We all want our five minutes in the spotlight. It could be the long-awaited moment you finally get to give an oral presentation at EGU, in front of an audience eager to absorb every single word that comes out of your mouth and every single slide like they are solving all open issues in all the geosciences. But not all research fields are created equal and, let’s face it, some fields seem to be considered the soggy leftover of a disappointing dinner that nobody wants to finish. Eva, in particular, is obviously frustrated that her research field does not get the attention it deserves and asks:
Why does everyone always forget that core dynamics are also a part of geodynamics?
That is an excellent question. Why does it seem that the study of the deepest part of the Earth of which, in spite of the fact that it accounts for a hefty portion of our planet and it generously provides us with a geomagnetic field, we know very little about, does not receive a lot of attention among geodynamicists? You are not alone, though, as some have already made the case for core-dynamics as rightful part of geodynamics, not without some frustration.
Let me now quash any comment along the lines of “this is not true, Eva is just whining”. The numbers speak for themselves: try and look for specific core dynamics sessions in past EGU general meetings’ programme. (Spoiler alert: to find the one ‘canonical’ core dynamics session, the right keyword is “Earth’s core”. You even have to be careful about what you look for). Now type the words “subduction”, “mantle” or “tectonics” and count the results. I don’t have an exact number, but it’s a lot.
Now, to the reason of this. Again, it’s a matter of numbers. Compared to other fields of geodynamics, core dynamicists are simply not that many. It is therefore natural that dedicated sessions in big meetings are not as numerous. As a result core dynamics may feel like a small footnote of the big EGU general meeting program, easy to overlook. There is no malice there: would you even know who the Kardashians are if you weren’t force-fed juicy and important news about them? I know I wouldn’t.
There are other reasons though. The study of the dynamics of the core includes magneto-hydrodynamics (fancy name for magnetism in a fluid) which is not really something tectono-physicists tend to stumble upon very often. Core dynamics has turbulence. I mean proper turbulence, not the Mickey-Mouse turbulence of the mantle. That’s also a very werid beast, and it comes with a lot of even weirder math. Folks studying rocks and subduction zones tend not to be big fans of it. As a results it is not uncommon for core-dynamics papers to be considered “hard to understand” or “too theoretical”. I will concur for this being a big reason for you not to read a paper. I bet it’s been a while since you skimmed through the Journal of Number Theory.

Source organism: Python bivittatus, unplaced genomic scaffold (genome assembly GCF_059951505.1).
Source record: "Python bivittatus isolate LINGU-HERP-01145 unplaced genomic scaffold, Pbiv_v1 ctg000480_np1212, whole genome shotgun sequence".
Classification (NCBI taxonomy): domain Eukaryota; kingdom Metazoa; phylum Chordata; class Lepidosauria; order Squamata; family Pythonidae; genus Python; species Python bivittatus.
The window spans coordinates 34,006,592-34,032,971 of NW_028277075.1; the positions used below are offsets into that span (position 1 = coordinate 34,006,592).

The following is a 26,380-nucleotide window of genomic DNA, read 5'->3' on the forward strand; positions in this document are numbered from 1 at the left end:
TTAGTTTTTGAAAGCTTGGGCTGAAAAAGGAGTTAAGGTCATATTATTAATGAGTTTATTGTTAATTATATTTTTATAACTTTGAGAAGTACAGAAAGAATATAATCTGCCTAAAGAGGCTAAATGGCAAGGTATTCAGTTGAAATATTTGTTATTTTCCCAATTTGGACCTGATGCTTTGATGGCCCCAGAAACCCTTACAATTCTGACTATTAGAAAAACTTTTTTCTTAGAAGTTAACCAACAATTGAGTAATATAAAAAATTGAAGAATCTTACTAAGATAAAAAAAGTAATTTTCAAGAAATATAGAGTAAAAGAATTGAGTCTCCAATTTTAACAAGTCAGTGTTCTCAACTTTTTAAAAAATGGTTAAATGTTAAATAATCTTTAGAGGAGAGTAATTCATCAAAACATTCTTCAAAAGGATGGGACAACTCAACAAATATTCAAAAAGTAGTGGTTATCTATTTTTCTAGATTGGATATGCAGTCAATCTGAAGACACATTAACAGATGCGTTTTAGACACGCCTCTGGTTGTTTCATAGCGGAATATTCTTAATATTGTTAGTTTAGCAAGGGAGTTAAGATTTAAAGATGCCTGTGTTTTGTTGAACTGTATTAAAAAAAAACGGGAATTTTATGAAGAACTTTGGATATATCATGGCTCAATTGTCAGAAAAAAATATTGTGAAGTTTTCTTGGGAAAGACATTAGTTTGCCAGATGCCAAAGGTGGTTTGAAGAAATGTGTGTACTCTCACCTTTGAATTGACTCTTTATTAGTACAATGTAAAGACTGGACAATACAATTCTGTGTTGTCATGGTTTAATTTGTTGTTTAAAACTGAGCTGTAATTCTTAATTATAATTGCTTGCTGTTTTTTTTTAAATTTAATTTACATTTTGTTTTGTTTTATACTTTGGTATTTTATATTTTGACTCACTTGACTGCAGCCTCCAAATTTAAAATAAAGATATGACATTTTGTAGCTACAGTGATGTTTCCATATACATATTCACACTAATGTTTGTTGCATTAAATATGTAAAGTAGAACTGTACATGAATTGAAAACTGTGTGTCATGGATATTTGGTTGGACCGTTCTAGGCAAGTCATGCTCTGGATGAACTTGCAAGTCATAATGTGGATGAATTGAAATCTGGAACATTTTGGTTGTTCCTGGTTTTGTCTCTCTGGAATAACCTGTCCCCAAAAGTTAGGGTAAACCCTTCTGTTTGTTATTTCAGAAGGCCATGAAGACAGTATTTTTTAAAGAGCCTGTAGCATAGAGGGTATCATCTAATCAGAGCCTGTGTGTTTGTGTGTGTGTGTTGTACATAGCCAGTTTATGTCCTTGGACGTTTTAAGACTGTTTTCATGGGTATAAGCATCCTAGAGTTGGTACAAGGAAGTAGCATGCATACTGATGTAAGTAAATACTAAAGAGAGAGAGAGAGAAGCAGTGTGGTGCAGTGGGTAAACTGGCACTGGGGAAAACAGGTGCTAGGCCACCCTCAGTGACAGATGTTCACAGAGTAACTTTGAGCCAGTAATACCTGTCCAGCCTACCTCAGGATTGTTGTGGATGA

These may or may not be good reason to let core dynamicists talk to each other in a locked room, with the occasional treat being tossed at them from the superstars of mainstream geodynamics. Core dynamics papers really are more theoretical than many others. However, it is also fair to say this is because the study of the core is not yet at the level of, for example, mantle dynamics, where you can actually study details like phase transitions. On the other hand, we don’t even know what exactly puts the fluid core in motion! Is it thermal or chemical convection? Who knows?
Looking at EGU alone there is also an issue of classification: core-dynamics presentations may be sprinkled here and there in GD, EMRP, PS, G and ST sessions. This raises the issue of representation of core-dynamics as GD proper, and it’s harder to decide what’s ‘home’ for core dynamicists.
Oh, and on the topic of turbulence: yes…the outer core is fluid. Not a solid. Congratulations on noticing it. Does this make it less part of geodynamics? Let’s see…core: part of the Earth’s interior (surely, right?). Seems to me we’ve got the “geo” bit. It’s a turbulent and highly dynamic environment. Correct me if I am wrong, but I would say that checks the “dynamics” part as well. So…”geo”+”dynamics” makes “geodynamics”. Am I making some fundamental mistake here? No? Good.
So let’s all make an effort and vow here and now that we will all visit at least one core dynamics talk or poster during next EGU assembly. These folks need to feel at home in GD! Or somewhere. Anywhere.
The Sassy Scientist
PS: Core dynamicists have feelings too. Buy better treats every now and then and don’t abandon them on the side of a road in summer.
PS3: I am not forgetting about the inner core. That’s solid, and highly dynamic too. Should we then carve out the outer core but retain the solid chunk of iron in the definition of “geodynamics”?